Again, this is a good example of how you look at balancing inside versus outside view and your own way of thinking with the crowd and the crowd engaged. I should have stuck with my own forecast because my primary framework for approaching high-level political decisions tend to be very individual-centric due to my background. I should have stuck with: This is what we know about his personality, his modus operandi. Then, the chances that he will try to pull something off should be more than your average American President, and I sort of suppressed that explanation and went because I was convinced that their arguments were right.
Clay: Have you learned of ways to sort of catch yourself? Because there are cases where you do come up with your own idea and then you read someone else's and realize the crowd is definitely right. I would imagine, on average, over a long-period of time, going with the crowd is better. So have you developed tricks for yourself, or a checklist to see if you should change to the crowd? Do you have criteria for that?
Andrew: Like a heuristic.
Balkan: What I tend to do, generally, if I'm faced with a crowd opinion that substantially differs from what I think happens, I flip the question. Would I be convinced if I have the opinion of the crowd, and the crowd has the opinion of me? I flip it and try to see which seems to be more convincing. Will I be convinced by the crowd if the crowd is saying what I think it is, and my opinion is what the crowd thinks it is? Maybe my arguments are not as strong as I think they are. Because once I take my opinion as someone else's, I tend to think about what the weakness is and how we can put holes into it. So I try to defend the crowd's opinion as my own opinion, and try to defeat the crowd's opinion as my former opinion. That generally is a good check, at least in my case, because it helps you to bring along the cognitive biases rather than fight against. It helps you to bring along the cognitive biases, because you are predisposed to prefer your explanation to others' explanation. It's easier to criticize others, than criticize yourself. So if you have to project your thinking onto others, and then criticize, it's easier to do that, and you will be more harsh. And that actually is better for you. So instead of fighting that urge, you actually bring it along, I find that quite useful: Flipping the tables, and then going at my own prediction as if it is the crowd's prediction.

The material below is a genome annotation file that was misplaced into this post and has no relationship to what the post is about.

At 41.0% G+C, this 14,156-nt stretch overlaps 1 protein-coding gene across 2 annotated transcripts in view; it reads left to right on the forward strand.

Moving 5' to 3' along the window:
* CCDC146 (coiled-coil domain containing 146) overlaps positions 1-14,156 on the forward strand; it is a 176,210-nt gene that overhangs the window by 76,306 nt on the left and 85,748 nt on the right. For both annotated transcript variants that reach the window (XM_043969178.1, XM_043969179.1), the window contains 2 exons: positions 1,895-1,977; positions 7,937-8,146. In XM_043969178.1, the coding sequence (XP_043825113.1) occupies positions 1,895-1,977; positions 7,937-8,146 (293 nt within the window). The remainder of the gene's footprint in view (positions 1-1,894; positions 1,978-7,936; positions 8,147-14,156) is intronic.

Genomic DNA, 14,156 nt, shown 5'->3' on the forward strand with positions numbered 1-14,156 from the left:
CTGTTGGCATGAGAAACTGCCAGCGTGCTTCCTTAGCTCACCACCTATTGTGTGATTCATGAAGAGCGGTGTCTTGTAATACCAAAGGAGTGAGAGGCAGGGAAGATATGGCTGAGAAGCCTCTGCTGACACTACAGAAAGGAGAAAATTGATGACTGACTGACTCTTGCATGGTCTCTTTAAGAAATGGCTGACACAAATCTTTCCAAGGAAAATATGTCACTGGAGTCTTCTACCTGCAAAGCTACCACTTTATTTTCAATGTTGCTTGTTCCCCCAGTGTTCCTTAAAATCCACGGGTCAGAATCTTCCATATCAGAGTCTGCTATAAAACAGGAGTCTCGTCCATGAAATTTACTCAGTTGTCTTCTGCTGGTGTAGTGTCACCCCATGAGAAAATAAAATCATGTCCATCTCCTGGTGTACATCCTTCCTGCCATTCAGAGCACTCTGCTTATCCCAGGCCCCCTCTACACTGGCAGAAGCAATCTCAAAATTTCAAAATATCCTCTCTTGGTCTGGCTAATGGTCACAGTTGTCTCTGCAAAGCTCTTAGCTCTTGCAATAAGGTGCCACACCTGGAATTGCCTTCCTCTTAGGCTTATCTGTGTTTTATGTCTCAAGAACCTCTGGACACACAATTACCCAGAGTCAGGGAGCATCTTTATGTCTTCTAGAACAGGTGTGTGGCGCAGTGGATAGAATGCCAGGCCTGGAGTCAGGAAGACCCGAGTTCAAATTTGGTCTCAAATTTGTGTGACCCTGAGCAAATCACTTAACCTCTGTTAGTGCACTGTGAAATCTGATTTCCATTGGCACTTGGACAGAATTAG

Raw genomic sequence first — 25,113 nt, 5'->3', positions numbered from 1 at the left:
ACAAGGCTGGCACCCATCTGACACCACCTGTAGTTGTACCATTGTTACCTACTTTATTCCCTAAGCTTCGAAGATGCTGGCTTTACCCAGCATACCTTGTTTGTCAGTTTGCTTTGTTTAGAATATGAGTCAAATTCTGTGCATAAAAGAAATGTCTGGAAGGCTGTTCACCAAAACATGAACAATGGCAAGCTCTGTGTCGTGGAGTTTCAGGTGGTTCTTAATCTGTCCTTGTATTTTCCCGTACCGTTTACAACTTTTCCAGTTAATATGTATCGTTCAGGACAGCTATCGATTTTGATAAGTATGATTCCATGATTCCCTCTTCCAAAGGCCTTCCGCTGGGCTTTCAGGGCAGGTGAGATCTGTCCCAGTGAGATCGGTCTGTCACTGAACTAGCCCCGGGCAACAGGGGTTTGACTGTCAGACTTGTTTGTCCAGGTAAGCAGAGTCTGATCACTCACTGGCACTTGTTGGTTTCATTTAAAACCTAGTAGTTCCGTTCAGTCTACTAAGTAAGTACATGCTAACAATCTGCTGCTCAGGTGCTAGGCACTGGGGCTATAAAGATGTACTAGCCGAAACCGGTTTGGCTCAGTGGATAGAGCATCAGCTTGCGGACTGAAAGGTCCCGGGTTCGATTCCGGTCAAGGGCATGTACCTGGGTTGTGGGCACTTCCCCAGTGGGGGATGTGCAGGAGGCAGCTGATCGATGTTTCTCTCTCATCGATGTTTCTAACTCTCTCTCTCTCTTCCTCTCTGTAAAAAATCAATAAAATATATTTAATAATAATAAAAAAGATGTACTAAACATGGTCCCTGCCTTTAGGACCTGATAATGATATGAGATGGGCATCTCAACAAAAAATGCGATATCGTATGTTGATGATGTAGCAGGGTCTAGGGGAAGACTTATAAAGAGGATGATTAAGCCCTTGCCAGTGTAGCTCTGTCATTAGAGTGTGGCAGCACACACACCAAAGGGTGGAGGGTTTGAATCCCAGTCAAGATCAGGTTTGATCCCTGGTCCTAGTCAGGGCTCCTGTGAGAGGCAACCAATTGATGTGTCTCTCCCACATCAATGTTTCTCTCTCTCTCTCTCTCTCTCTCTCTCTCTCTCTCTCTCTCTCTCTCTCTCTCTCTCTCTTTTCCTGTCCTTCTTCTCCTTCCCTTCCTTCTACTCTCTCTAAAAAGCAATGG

Andrew: That's fascinating. We just have one more question, and then we're going to get into a couple rapid fire ones. The last question is: As we mentioned in the introduction, you have this Substack newsletter, Hindsight 20/20. We were wondering about what the impetus was for starting that newsletter, how it's been going, and where you'd like your own project to go moving forward.